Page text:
The United States Pentagon. Photo: Michael Brochstein/SOPA Images/LightRocket via Getty Images

A federal judge stayed a lawsuit Tuesday that alleges that the process of awarding a major Pentagon cloud computing contract — which could go to Amazon — is unfair.

The big picture: The lawsuit, filed by Oracle against the Department of Defense, is one portion of a much larger fight over the Joint Enterprise Defense Infrastructure (JEDI) contract.

What they're saying: "For good cause shown, the court grants the government’s unopposed motion to stay this case while the Department of Defense reconsiders whether possible personal conflicts of interest impacted the integrity of the JEDI Cloud procurement," said Eric G. Bruggink, a judge for the Court of Federal Claims.

  • Oracle declined to comment, and Amazon, which has intervened in the case, did not respond to a question about the stay.

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Updated 10 mins ago - Politics & Policy

Voters in Wisconsin, Michigan urged to return absentee ballots to drop boxes

Signs for Joe Biden are seen outside a home in Coon Valle, Wisconsin, on Oct. 3. Photo by KEREM YUCEL via Getty

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Driving the news: The Supreme Court rejected an effort by Wisconsin Democrats and civil rights groups to extend the state's deadline for counting absentee ballots to six days after Election Day, as long as they were postmarked by Nov. 3. In Michigan, absentee ballots must also be received by 8 p.m. on Election Day in order to be counted.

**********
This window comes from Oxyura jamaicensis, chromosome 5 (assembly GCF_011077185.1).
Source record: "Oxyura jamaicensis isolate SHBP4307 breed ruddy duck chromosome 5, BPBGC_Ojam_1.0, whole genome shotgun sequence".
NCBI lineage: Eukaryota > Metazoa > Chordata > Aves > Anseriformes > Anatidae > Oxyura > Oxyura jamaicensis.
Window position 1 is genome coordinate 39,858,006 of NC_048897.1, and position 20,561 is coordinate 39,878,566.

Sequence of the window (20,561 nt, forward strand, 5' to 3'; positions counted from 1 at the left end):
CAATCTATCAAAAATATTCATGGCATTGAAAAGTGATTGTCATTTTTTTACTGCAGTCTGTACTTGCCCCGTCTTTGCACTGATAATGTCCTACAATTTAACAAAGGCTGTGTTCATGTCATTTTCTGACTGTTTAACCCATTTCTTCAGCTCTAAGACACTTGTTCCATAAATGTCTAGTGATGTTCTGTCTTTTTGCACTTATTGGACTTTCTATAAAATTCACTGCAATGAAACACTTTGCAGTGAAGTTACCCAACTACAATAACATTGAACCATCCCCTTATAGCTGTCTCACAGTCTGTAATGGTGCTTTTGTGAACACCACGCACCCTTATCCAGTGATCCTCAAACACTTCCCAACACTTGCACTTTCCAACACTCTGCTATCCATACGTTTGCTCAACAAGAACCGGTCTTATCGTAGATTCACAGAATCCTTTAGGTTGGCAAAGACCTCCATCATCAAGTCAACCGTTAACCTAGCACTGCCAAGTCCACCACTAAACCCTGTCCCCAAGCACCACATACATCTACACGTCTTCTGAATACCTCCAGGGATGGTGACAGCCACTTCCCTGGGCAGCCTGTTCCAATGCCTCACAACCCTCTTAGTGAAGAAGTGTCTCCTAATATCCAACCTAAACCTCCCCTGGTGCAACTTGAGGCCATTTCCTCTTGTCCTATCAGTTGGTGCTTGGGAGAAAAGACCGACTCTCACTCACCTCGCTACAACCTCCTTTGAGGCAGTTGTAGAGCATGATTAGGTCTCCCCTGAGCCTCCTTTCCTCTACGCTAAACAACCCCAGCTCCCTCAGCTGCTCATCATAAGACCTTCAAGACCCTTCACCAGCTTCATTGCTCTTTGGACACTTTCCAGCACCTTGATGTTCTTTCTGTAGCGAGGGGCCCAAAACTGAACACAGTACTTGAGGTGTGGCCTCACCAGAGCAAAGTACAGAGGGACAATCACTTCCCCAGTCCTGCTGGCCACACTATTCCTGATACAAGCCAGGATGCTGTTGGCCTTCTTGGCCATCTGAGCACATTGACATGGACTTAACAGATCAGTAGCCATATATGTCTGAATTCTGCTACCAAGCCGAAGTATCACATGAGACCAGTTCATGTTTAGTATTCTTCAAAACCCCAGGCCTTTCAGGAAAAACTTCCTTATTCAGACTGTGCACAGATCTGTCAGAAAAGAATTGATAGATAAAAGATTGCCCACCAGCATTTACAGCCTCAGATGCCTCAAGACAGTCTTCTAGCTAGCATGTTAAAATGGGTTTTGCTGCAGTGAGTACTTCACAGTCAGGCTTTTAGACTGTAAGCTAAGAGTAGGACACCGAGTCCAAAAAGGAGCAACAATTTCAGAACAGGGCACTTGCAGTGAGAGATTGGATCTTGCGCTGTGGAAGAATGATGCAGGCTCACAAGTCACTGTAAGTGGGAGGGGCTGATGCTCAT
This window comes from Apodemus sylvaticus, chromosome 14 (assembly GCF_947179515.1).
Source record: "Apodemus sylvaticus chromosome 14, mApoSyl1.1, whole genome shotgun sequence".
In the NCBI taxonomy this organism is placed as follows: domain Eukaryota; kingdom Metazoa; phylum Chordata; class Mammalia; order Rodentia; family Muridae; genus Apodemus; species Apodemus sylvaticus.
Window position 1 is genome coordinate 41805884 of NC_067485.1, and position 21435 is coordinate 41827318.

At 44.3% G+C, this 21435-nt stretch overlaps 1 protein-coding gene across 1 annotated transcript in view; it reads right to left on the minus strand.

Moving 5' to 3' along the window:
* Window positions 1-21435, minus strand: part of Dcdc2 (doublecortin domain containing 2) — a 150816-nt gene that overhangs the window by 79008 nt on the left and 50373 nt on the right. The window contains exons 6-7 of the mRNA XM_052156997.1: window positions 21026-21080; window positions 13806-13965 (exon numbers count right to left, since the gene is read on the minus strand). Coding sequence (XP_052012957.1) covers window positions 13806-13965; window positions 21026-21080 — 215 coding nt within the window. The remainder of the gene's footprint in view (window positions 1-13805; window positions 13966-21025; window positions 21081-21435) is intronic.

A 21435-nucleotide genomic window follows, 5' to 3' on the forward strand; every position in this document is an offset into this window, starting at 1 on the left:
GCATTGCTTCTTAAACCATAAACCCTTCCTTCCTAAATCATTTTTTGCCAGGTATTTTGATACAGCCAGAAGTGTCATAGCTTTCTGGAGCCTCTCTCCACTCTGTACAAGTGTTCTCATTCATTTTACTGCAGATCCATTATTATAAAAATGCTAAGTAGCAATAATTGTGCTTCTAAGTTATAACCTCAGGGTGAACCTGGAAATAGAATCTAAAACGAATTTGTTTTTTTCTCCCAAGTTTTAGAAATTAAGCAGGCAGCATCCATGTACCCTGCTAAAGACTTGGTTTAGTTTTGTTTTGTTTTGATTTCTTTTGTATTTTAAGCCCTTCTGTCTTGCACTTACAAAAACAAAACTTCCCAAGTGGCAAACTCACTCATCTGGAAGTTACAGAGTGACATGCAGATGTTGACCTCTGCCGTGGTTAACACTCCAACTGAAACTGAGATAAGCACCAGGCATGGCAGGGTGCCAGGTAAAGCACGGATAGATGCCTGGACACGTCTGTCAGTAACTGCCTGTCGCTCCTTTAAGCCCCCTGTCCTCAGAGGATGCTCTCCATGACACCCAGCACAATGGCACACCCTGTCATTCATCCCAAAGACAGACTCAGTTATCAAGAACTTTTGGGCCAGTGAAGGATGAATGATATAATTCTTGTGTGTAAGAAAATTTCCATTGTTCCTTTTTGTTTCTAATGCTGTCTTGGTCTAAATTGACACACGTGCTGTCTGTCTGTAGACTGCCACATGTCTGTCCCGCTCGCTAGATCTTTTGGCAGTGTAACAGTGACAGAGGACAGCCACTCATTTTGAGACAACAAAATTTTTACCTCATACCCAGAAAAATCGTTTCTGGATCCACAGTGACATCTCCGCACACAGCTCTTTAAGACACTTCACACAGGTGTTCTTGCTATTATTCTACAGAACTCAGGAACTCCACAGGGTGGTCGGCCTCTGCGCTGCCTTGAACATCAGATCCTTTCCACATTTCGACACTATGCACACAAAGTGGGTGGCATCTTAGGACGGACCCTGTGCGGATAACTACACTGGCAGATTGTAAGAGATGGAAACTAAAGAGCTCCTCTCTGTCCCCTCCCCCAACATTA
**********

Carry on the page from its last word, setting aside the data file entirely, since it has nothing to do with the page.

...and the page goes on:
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Facebook warns of "perception hacks" undermining trust in democracy

Photo Illustration: Sarah Grillo/Axios. Photo by Jamie Squire/Getty Images

Facebook warned Tuesday that bad actors are increasingly taking to social media to create the false perception that they’ve pulled off major hacks of electoral systems or have otherwise seriously disrupted elections.

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Obama: Trump is "jealous of COVID's media coverage"

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Driving the news: Trump has baselessly accused the news media of only focusing on covering the coronavirus pandemic — which has killed over 226,000 Americans so far and is surging across the country once again — as a way to deter people from voting on Election Day and distract from other issues.